The day had begun with renewed clashes along the high wall guarding the fortified embassy, with demonstrators hurling molotov cocktails into the compound and guards inside responding with tear gas.
The clashes eased after the senior leadership of the Popular Mobilization Forces, or al-Hashd al-Shaabi — the umbrella organization that commands dozens of Shiite militias — ordered a complete withdrawal of all the demonstrators. The order was issued, a statement said, “out of respect” for an instruction issued the previous day by the Iraqi government.
Several hundred supporters of Kataib Hezbollah and another Iranian-backed group, Harakat al-Nujaba, initially refused to comply, saying they took orders only from their own leaders.
A top Kataib Hezbollah official then showed up outside the embassy and instructed the remaining demonstrators to leave. “You have won a victory,” said Mohammed Mohyee, the group’s political spokesman, addressing the crowd through a loudspeaker. “You have delivered your message. We will take our fight to expel U.S. troops from our land to parliament, and if we don’t succeed, we will return.”
The loyalists obeyed, abandoning what could have turned into a long siege intended to pressure the United States to pull its troops and diplomats out of Iraq. They said they would relocate to an area on the opposite bank of the Tigris River and establish a protest camp there. The area is outside the fortified Green Zone, where the embassy is located, and a camp there would not pose a direct threat to the facility.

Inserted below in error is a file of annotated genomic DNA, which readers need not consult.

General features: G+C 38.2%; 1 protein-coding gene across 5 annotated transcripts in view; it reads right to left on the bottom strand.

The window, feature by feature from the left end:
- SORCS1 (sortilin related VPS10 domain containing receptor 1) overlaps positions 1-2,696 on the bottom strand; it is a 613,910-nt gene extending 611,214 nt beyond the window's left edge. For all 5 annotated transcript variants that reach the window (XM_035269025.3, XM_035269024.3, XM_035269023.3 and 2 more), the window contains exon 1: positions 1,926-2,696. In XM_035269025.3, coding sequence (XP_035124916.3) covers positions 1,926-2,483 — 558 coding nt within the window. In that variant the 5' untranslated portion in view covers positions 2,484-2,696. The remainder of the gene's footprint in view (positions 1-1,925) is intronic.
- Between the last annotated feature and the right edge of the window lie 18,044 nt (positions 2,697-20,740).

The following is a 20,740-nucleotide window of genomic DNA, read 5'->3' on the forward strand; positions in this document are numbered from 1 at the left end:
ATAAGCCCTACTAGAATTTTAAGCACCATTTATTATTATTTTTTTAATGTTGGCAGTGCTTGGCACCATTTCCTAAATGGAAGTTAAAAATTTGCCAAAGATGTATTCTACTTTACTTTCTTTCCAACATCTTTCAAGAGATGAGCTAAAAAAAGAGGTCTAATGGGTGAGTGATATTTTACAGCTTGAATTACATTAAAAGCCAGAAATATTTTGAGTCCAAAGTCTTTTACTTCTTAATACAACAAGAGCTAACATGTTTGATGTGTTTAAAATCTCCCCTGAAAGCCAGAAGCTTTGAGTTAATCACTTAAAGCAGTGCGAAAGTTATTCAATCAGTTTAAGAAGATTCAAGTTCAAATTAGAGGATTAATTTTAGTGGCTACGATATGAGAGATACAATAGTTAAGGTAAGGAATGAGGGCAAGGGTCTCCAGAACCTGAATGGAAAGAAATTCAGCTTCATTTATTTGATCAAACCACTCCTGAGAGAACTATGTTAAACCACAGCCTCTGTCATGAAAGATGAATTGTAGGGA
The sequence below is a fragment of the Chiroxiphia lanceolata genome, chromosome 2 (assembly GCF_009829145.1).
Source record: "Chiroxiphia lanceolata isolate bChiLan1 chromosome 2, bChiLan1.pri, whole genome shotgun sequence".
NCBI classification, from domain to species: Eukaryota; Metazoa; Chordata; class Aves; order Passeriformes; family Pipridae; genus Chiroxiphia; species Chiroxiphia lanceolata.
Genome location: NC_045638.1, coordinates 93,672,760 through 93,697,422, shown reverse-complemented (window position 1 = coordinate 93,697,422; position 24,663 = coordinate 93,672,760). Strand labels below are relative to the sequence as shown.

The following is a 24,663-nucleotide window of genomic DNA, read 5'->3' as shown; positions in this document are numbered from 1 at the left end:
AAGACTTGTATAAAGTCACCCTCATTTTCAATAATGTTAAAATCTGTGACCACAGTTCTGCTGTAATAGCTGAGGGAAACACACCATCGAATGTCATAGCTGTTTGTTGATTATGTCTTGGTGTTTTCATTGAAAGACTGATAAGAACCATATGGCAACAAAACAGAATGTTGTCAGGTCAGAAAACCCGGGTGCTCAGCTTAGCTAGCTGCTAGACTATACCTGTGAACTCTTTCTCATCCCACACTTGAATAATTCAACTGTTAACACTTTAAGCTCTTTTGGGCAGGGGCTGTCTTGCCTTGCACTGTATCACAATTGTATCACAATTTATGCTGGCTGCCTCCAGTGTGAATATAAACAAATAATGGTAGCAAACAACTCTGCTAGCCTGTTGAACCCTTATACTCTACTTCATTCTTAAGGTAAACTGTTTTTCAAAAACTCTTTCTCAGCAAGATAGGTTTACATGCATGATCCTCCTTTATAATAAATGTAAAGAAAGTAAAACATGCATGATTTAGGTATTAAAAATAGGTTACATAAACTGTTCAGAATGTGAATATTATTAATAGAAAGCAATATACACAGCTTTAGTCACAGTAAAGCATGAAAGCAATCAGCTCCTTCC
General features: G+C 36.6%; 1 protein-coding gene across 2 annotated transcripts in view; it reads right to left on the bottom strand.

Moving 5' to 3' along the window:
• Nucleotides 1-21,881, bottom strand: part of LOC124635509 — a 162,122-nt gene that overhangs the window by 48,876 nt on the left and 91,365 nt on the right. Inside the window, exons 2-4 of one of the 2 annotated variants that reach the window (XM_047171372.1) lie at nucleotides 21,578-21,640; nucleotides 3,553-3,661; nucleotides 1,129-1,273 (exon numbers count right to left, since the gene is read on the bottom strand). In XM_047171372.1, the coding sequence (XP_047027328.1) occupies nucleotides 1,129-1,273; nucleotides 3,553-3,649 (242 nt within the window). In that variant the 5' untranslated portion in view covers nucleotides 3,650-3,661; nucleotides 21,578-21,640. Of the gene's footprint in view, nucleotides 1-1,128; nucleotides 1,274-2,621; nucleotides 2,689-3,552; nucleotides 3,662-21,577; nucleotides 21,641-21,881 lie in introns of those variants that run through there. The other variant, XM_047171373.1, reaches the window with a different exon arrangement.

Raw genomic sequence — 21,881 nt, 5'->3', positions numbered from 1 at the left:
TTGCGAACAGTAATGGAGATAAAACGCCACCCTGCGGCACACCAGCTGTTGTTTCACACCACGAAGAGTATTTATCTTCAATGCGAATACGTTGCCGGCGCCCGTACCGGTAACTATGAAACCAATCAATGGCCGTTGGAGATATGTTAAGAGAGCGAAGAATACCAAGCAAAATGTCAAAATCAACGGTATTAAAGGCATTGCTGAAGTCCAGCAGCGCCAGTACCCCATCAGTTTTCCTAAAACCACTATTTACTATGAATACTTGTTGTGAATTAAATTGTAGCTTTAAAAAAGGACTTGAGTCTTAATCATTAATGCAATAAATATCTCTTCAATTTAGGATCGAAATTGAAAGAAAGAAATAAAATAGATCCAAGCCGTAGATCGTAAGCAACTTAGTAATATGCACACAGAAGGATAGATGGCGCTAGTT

Although the immediate sense of crisis appeared to have passed, the conclusion of the siege did not herald a solution to the wider problem of the growing friction in Iraq between the United States and Iran. There is a force of about 5,000 American troops in Iraq to help Iraqi security forces in the fight against the Islamic State. Iran, meanwhile, wields vast military influence in Iraq through a network of militias that, although nominally under the authority of Iraqi security forces, owe allegiance to Iran.
It was not immediately clear why Kataib Hezbollah had called off the siege. The order to do so appeared to have been unexpected: Shortly before it was issued, a large truck had arrived outside the embassy carrying tents, food and other supplies for those camping outside.
A senior Kataib Hezbollah official said the group agreed to end the protest after receiving guarantees from Abdul Mahdi, the prime minister, that the issue of the U.S. troop presence would be raised in parliament.
Representatives of the prime minister’s office did not respond to requests for comment. Past efforts by pro-Iranian members of parliament to pass a law calling for the withdrawal of U.S. troops have failed to muster a majority.
“I don’t think there is a good prospect at this time for the Iraqi government to cancel all security arrangements with foreign forces,” said Sajad Jiyad, who heads the Bayan Center think tank in Baghdad. “And if they did, it would be very risky for Iraq.”
Sly reported from Beirut. Seung Min Kim in Florida and Salvador Rizzo and Carol Morello in Washington contributed to this report.